COA finds charging information had ‘sufficient particularity’ in child molesting case

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An Indianapolis man who did not challenge the sufficiency of the charging information at his trial and then argued to the Indiana Court of Appeals that the lower court committed a fundamental error by holding a trial was told in a six-page opinion that his argument was unavailing.

Gabriel Cabrera was charged for having sexual relations with his stepdaughter over a four-year period. At a bench trial, he was convicted of four counts of Level 1 felony child molestation and two counts of Level 4 felony sexual misconduct with a minor and sentenced to 30 years in the Indiana Department of Correction, with three years suspended.

On appeal, he claimed the charging information failed to state with sufficient particularity the facts that formed the basis of the criminal charges. To get around his failure to file a motion to dismiss or raise any objection before or during his trial, he argued the Marion Superior Court committed fundamental error by holding his trial.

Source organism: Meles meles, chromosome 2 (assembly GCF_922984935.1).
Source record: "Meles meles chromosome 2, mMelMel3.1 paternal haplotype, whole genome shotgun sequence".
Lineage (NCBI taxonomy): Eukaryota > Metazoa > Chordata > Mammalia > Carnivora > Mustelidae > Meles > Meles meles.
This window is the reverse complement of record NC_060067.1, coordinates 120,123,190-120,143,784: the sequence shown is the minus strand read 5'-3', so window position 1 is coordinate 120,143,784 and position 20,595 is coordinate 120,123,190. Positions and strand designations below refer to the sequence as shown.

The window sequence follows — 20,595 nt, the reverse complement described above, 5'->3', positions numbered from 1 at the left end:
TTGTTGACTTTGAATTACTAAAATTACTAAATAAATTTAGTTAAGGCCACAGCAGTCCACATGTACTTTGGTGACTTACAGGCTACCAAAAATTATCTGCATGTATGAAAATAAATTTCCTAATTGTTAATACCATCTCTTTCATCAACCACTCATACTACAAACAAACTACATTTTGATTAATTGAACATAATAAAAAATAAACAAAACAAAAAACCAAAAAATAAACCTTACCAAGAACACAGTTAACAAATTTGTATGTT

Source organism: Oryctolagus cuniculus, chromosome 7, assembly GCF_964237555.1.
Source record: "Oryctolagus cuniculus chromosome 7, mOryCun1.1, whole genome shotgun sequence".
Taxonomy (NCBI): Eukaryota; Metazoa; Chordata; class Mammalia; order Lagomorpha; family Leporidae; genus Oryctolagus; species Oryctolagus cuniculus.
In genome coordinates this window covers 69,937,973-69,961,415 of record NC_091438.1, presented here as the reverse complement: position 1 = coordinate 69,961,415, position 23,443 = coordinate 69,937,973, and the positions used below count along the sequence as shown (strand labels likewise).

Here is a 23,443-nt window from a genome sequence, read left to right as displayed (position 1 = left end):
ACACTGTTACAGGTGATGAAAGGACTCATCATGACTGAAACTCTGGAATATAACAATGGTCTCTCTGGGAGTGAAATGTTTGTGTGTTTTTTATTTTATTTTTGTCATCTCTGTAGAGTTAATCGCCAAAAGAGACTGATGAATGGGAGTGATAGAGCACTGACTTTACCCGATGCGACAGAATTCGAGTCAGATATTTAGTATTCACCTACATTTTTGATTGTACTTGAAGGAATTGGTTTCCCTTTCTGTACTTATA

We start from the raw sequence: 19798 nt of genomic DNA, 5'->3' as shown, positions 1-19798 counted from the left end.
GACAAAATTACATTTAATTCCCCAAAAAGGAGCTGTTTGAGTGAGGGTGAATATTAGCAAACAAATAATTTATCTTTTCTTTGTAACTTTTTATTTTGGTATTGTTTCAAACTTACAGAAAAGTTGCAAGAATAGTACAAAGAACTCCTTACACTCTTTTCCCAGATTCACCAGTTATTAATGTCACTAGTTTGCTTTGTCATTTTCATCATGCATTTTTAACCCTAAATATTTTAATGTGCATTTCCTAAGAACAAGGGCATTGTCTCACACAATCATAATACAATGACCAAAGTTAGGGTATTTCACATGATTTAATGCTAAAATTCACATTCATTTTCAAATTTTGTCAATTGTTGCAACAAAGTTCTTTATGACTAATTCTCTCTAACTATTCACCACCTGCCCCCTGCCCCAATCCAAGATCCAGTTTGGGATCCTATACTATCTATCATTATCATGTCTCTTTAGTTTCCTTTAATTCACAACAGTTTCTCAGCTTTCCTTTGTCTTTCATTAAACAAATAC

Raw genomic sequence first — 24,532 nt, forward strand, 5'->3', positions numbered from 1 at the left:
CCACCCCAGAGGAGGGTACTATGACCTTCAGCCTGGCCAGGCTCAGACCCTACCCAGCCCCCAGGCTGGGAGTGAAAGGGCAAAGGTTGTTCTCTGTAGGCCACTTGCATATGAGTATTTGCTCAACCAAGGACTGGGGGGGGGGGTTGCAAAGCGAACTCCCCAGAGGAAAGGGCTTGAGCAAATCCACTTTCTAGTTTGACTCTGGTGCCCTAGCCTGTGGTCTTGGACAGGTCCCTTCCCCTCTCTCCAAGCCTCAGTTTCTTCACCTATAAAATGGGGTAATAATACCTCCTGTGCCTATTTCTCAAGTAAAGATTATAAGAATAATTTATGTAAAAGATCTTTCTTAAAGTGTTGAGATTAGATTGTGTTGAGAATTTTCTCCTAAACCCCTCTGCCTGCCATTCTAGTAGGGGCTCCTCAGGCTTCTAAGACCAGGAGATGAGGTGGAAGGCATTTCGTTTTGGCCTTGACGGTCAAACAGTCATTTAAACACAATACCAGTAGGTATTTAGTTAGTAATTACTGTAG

The Court of Appeals disagreed in Gabriel Cabrera v. State of Indiana, 21A-CR-446, finding the trial court did not commit a fundamental error and the charging information satisfied the statutory requirement for the time limitations.

Specifically, the appellate panel noted the charging information alleged a time period that did not exceed one year for each of the eight charged counts.

Indiana Code § 35-34-1-2(a)(5) requires the indictment or information provide the date of the offense with “sufficient particularity to show the offense was committed within the period of limitations applicable to that offense,” Judge Paul Mathias wrote for the court.

In this case, the victim turned 16 in December 2019, and the time periods alleged by the state only covered dates through September 2019. Because the limitations period for both child molestation and sexual misconduct ends when the victim reaches age 31, the charging information showed that each of the charged offenses was committed within the applicable limitations period.

Also, Mathias cited Love v. State, 761 N.E.2d 806, 809 (Ind. 2002), in noting the state is not confined to proving the commission of the crime on the date alleged but may prove the commission at any time within the statutory period of limitations.

“The time frames alleged by the State here satisfy this requirement, as well,” Mathias wrote. “The respective date ranges covering each offense spanned no more than one year. Plus, as the State highlights, B.L.’s recall of each of Cabrera’s offenses was relative to her grade in school.

“The State crafted each time frame to correspond with B.L.’s progression through each grade in school, which is as definitely as the State could have framed them,” Mathias continued. “… (T)he State’s allegation of separate time frames spanning less than one year did not deprive him of a fair trial.”

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